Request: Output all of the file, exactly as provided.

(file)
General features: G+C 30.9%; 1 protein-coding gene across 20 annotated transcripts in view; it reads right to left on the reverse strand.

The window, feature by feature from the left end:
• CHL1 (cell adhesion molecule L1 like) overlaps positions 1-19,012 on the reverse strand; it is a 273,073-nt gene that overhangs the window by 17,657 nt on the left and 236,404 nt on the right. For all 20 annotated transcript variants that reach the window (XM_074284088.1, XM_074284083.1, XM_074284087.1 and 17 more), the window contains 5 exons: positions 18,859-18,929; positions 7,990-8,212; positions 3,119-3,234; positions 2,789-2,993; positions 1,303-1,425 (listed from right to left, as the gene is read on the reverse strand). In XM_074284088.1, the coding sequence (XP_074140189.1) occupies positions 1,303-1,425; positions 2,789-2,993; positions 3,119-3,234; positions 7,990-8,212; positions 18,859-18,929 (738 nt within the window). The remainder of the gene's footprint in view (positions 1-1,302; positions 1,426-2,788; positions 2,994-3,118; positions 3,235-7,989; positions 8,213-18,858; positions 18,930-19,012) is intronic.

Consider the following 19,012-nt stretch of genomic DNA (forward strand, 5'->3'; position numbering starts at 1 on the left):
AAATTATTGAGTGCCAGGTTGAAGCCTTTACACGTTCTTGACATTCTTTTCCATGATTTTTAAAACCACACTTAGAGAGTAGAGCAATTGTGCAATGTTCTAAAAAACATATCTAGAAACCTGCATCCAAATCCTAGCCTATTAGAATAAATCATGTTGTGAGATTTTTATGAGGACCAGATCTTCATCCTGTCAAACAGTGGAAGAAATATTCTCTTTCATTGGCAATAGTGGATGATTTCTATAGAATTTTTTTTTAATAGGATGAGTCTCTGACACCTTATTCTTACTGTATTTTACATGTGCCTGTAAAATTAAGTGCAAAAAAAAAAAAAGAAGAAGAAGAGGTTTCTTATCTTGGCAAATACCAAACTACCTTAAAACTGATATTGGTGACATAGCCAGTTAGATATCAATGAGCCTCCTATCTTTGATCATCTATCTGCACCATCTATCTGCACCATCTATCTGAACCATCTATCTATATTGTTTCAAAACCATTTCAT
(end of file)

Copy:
General features: G+C 30.9%; 1 protein-coding gene across 20 annotated transcripts in view; it reads right to left on the reverse strand.

The window, feature by feature from the left end:
• CHL1 (cell adhesion molecule L1 like) overlaps positions 1-19,012 on the reverse strand; it is a 273,073-nt gene that overhangs the window by 17,657 nt on the left and 236,404 nt on the right. For all 20 annotated transcript variants that reach the window (XM_074284088.1, XM_074284083.1, XM_074284087.1 and 17 more), the window contains 5 exons: positions 18,859-18,929; positions 7,990-8,212; positions 3,119-3,234; positions 2,789-2,993; positions 1,303-1,425 (listed from right to left, as the gene is read on the reverse strand). In XM_074284088.1, the coding sequence (XP_074140189.1) occupies positions 1,303-1,425; positions 2,789-2,993; positions 3,119-3,234; positions 7,990-8,212; positions 18,859-18,929 (738 nt within the window). The remainder of the gene's footprint in view (positions 1-1,302; positions 1,426-2,788; positions 2,994-3,118; positions 3,235-7,989; positions 8,213-18,858; positions 18,930-19,012) is intronic.

Consider the following 19,012-nt stretch of genomic DNA (forward strand, 5'->3'; position numbering starts at 1 on the left):
AAATTATTGAGTGCCAGGTTGAAGCCTTTACACGTTCTTGACATTCTTTTCCATGATTTTTAAAACCACACTTAGAGAGTAGAGCAATTGTGCAATGTTCTAAAAAACATATCTAGAAACCTGCATCCAAATCCTAGCCTATTAGAATAAATCATGTTGTGAGATTTTTATGAGGACCAGATCTTCATCCTGTCAAACAGTGGAAGAAATATTCTCTTTCATTGGCAATAGTGGATGATTTCTATAGAATTTTTTTTTAATAGGATGAGTCTCTGACACCTTATTCTTACTGTATTTTACATGTGCCTGTAAAATTAAGTGCAAAAAAAAAAAAAGAAGAAGAAGAGGTTTCTTATCTTGGCAAATACCAAACTACCTTAAAACTGATATTGGTGACATAGCCAGTTAGATATCAATGAGCCTCCTATCTTTGATCATCTATCTGCACCATCTATCTGCACCATCTATCTGAACCATCTATCTATATTGTTTCAAAACCATTTCAT